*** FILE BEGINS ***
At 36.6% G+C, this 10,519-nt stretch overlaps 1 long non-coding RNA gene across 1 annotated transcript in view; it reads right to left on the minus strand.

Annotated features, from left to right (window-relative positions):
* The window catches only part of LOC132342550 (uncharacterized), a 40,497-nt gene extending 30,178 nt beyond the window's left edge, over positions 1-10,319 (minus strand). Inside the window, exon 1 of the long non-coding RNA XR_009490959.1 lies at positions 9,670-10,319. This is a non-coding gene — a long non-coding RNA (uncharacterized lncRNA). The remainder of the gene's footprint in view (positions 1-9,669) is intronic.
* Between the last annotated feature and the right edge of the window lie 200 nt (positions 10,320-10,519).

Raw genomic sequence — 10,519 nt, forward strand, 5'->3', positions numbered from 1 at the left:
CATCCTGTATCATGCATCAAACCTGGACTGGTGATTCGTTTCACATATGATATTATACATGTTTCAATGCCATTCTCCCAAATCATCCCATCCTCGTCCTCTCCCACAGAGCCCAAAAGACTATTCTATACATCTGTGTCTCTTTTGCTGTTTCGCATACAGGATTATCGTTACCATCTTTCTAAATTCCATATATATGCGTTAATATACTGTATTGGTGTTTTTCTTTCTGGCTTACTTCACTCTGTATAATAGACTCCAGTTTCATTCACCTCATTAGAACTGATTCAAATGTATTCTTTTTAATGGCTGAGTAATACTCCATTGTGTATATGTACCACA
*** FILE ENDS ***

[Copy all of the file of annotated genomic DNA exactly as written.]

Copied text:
At 36.6% G+C, this 10,519-nt stretch overlaps 1 long non-coding RNA gene across 1 annotated transcript in view; it reads right to left on the minus strand.

Annotated features, from left to right (window-relative positions):
* The window catches only part of LOC132342550 (uncharacterized), a 40,497-nt gene extending 30,178 nt beyond the window's left edge, over positions 1-10,319 (minus strand). Inside the window, exon 1 of the long non-coding RNA XR_009490959.1 lies at positions 9,670-10,319. This is a non-coding gene — a long non-coding RNA (uncharacterized lncRNA). The remainder of the gene's footprint in view (positions 1-9,669) is intronic.
* Between the last annotated feature and the right edge of the window lie 200 nt (positions 10,320-10,519).

Raw genomic sequence — 10,519 nt, forward strand, 5'->3', positions numbered from 1 at the left:
CATCCTGTATCATGCATCAAACCTGGACTGGTGATTCGTTTCACATATGATATTATACATGTTTCAATGCCATTCTCCCAAATCATCCCATCCTCGTCCTCTCCCACAGAGCCCAAAAGACTATTCTATACATCTGTGTCTCTTTTGCTGTTTCGCATACAGGATTATCGTTACCATCTTTCTAAATTCCATATATATGCGTTAATATACTGTATTGGTGTTTTTCTTTCTGGCTTACTTCACTCTGTATAATAGACTCCAGTTTCATTCACCTCATTAGAACTGATTCAAATGTATTCTTTTTAATGGCTGAGTAATACTCCATTGTGTATATGTACCACA